Although student turnout was low at the IRA (Instructionally Related Activities) open forum last Wednesday in the Cerro Vista Community Center, hopes were high for a successful turnout for the vote this week.
The IRA fee increase proposes to raise student fees from $6.95 per quarter to $10 beginning next fall. Students can vote Feb. 22 to 23.
“All the money goes directly to student programs,” said Terry Spiller, the chair of the music department. “You guys will get more bang for your buck.”
Cal Poly currently recognizes 62 IRA programs with more than 5,000 student participants. The student fee that supports these groups has not been raised in more than 13 years despite rising costs and the increase in the number of activities.
“It’s a situation of demand overriding supply,” Spiller said.
If the fee increase does not pass, there will be a 20 percent cut in funding next year for IRA programs such as Design Village, Rose Float and Cal Poly Rodeo.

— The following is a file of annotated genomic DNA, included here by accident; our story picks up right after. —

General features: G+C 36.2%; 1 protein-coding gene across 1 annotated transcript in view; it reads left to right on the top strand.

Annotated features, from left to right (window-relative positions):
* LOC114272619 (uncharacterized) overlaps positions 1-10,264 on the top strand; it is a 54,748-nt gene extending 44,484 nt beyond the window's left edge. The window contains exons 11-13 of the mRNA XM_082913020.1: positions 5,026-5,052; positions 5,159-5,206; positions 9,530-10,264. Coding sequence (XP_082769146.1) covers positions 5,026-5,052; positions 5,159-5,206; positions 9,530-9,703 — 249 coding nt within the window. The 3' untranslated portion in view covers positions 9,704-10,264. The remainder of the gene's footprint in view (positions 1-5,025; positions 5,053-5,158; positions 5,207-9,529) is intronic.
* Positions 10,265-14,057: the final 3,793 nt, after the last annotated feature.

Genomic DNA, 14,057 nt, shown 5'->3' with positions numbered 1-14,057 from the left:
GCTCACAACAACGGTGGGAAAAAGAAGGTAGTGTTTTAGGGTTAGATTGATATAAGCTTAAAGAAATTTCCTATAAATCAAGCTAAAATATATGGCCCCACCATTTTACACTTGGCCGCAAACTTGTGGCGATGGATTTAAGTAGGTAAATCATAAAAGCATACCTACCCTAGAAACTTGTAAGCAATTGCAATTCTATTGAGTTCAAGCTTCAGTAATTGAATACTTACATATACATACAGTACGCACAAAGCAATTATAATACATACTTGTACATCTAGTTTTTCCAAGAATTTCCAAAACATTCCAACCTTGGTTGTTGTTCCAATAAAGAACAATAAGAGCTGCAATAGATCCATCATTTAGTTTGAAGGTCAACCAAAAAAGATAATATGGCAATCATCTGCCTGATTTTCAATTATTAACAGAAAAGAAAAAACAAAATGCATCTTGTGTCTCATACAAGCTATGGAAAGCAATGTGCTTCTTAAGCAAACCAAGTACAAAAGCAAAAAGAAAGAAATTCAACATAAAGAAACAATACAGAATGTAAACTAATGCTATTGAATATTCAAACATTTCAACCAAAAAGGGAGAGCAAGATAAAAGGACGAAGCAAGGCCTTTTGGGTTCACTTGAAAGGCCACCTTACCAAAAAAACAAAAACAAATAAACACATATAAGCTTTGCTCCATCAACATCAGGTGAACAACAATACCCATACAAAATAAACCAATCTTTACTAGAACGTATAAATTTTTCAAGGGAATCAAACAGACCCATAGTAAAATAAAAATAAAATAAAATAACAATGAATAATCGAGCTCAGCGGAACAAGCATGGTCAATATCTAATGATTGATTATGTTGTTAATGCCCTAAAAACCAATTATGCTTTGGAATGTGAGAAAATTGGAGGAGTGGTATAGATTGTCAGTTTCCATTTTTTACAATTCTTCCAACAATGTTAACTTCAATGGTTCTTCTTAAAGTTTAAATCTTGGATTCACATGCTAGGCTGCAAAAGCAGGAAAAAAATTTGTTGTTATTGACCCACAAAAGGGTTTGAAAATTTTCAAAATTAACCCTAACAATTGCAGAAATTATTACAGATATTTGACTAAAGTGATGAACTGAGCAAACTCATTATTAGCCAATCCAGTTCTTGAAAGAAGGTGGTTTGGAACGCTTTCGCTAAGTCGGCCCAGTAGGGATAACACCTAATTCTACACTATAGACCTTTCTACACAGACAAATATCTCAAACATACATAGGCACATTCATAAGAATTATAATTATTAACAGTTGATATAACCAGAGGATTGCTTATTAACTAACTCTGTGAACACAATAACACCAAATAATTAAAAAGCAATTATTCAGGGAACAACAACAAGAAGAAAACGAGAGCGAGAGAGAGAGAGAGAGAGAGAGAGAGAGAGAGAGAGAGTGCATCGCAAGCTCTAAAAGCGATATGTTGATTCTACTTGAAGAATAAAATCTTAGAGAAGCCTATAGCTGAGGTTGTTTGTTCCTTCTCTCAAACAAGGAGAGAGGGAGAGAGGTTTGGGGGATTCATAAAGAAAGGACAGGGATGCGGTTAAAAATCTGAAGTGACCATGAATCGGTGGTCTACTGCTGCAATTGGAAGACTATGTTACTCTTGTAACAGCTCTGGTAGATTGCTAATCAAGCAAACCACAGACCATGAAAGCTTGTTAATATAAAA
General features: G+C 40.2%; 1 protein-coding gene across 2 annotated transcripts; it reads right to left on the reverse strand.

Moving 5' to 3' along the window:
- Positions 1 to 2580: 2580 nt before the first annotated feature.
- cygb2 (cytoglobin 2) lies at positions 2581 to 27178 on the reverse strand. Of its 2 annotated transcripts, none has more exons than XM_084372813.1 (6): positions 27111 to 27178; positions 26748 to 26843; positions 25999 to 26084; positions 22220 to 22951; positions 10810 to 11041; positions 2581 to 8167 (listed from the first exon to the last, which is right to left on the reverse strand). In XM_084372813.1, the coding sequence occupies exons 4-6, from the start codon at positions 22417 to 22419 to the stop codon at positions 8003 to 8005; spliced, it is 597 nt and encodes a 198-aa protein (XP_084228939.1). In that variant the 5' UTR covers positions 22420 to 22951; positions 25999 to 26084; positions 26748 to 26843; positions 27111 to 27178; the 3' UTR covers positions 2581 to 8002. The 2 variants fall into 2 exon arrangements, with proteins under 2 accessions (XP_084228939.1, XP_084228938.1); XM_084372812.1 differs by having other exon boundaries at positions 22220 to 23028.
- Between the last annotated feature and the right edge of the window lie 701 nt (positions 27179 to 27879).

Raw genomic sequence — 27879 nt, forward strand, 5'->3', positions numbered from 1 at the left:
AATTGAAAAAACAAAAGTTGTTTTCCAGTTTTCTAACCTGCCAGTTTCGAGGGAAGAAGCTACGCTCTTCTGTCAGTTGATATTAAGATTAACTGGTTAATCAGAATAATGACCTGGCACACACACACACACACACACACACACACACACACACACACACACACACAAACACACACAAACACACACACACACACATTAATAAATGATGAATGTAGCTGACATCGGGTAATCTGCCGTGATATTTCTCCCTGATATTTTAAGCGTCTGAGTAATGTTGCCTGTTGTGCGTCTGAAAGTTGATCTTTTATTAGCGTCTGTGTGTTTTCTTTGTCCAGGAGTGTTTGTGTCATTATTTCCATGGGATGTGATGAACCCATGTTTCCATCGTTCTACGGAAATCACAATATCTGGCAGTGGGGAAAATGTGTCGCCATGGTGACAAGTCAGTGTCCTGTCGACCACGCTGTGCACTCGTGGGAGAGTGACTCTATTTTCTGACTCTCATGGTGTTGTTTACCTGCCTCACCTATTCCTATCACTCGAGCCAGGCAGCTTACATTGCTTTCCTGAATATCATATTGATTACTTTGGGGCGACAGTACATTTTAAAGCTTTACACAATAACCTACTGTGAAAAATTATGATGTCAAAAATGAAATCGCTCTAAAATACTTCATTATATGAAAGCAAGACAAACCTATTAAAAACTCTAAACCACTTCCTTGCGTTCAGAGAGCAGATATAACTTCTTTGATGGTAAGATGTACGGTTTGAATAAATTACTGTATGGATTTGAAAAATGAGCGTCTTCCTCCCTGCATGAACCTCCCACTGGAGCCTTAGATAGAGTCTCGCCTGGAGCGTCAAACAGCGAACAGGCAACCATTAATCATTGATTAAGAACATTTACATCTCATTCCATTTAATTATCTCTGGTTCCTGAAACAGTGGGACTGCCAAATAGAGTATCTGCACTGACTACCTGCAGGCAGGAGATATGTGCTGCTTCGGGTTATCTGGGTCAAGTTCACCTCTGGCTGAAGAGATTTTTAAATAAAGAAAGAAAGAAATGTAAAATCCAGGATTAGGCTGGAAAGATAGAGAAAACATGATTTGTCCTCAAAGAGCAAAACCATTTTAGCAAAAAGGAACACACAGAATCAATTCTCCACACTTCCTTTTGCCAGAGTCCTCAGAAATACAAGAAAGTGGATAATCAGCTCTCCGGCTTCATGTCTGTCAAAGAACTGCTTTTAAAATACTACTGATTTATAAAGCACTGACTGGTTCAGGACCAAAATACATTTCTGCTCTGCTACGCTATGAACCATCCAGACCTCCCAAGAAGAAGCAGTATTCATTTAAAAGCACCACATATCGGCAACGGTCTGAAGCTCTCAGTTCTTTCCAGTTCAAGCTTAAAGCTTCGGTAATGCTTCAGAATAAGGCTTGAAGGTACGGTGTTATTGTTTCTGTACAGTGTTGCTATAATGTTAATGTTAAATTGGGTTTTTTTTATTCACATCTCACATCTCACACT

“Some programs will stay the same, some will get less support, some will get none and there will be no new programs,” Spiller said.
If the fee increase passes, then programs will get additional funding, reserves that have been used over the last few years will be rebuilt and more IRA programs can be added.
“I think that this would sustain the IRA programs healthily for 10 to 15 years,” Spiller said.
Most of the students that attended the open forum were in support of the fee increase.
“Cal Poly’s motto is ‘learn by doing.’ If we want to continue learning by doing we need to support IRA-funded programs,” said Kyle Brockman, an economics freshman.
Many of the IRA activities are college-specific programs, such as the performing arts groups.
“I think your degree is worth more when Cal Poly is respected in a variety of ways,” Spiller said.
The university also uses information from IRA programs for fundraising and advertising.
Spiller mentioned the recent donations from Cal Poly alumnus Alex Spanos, a former drum major part of the IRA-funded Mustang Band, as a benefit of IRA funded programs.
“In essence, an experience in an IRA activity led to $10 million, 15 years down the line,” Spiller said.
Although IRA supporters have been trying to spread the word about the proposed increase, many students have little interest.
“I think that people are just really busy,” Spiller said. “I hope that they will go to the Web site, gather information and vote.”